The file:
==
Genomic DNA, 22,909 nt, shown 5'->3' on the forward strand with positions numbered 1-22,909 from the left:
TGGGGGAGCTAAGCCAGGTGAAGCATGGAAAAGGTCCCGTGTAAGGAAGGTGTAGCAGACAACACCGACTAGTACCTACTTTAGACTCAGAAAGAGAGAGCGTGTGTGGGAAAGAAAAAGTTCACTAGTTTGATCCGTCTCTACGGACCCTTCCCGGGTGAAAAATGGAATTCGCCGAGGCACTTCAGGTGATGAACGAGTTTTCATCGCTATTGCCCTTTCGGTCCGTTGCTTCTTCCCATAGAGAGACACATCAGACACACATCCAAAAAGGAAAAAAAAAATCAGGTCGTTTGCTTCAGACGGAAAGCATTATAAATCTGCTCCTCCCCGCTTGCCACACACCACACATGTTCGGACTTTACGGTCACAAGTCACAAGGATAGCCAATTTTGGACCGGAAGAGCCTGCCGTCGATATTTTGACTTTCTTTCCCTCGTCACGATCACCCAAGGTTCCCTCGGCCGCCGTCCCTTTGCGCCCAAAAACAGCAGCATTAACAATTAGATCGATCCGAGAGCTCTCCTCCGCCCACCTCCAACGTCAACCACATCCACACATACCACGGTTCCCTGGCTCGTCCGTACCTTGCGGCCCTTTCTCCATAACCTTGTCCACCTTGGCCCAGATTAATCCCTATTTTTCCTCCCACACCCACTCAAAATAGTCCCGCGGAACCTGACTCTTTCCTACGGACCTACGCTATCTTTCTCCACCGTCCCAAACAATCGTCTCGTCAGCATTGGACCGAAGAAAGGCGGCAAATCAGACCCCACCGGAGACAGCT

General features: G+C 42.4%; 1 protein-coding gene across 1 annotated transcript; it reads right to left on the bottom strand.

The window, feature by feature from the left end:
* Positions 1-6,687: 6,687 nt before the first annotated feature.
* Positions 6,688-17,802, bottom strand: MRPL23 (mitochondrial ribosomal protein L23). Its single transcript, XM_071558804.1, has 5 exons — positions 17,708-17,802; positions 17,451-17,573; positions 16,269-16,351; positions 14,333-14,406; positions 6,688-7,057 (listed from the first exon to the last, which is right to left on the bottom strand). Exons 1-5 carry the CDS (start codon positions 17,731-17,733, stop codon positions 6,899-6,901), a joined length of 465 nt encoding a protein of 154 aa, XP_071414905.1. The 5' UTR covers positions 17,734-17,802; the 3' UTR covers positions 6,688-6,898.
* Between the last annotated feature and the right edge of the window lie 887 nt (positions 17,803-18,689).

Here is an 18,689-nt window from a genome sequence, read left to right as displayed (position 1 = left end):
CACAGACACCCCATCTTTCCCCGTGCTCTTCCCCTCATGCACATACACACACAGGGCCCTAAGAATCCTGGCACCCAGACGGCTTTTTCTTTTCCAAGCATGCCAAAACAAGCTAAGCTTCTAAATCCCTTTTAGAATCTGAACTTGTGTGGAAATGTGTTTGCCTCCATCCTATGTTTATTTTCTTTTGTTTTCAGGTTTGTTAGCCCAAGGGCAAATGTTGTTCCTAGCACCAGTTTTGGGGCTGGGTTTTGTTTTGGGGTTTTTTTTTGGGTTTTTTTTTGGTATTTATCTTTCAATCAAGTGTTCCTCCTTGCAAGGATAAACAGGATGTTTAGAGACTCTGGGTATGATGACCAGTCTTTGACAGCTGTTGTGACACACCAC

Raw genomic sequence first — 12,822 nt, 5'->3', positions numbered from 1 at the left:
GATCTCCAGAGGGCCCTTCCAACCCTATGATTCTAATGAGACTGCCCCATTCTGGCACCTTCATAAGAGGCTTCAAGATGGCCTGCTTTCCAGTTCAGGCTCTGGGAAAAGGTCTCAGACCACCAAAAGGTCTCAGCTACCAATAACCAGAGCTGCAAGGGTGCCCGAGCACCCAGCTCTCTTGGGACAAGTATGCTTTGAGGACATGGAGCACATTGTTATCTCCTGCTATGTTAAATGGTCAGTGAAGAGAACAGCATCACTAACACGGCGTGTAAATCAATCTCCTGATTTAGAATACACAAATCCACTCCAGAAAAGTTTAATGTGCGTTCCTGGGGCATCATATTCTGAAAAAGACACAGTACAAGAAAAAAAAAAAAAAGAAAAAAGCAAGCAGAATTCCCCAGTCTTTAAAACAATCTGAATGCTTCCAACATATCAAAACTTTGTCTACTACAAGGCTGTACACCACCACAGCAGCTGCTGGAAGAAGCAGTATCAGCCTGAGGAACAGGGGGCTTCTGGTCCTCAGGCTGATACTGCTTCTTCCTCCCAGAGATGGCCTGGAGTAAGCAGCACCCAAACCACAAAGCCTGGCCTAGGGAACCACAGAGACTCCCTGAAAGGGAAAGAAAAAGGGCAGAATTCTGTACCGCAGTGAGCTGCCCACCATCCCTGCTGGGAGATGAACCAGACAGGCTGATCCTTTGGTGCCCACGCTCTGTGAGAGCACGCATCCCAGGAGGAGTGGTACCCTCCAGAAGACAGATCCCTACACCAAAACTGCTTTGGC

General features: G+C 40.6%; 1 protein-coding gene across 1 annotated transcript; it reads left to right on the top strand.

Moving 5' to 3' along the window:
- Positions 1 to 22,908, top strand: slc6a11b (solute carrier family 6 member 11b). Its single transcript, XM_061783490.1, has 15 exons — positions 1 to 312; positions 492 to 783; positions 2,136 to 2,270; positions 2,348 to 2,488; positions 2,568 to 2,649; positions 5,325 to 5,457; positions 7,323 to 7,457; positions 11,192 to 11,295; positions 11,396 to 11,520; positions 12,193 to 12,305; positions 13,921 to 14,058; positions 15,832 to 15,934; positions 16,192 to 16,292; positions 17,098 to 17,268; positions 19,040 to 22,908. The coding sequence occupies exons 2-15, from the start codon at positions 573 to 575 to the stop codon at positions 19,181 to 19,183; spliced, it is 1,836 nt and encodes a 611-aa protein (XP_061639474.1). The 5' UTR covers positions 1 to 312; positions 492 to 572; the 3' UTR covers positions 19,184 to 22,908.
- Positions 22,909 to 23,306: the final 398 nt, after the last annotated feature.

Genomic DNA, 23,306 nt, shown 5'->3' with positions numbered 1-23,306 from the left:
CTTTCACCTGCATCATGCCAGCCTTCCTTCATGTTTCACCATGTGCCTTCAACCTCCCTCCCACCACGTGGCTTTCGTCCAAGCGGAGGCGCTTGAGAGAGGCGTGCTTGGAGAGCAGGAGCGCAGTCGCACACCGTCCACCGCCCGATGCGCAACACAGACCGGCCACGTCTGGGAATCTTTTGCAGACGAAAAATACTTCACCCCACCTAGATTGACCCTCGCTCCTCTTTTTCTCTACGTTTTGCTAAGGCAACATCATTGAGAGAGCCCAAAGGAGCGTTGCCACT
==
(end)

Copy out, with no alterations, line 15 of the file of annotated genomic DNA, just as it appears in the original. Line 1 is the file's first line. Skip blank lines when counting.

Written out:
- Positions 22,909 to 23,306: the final 398 nt, after the last annotated feature.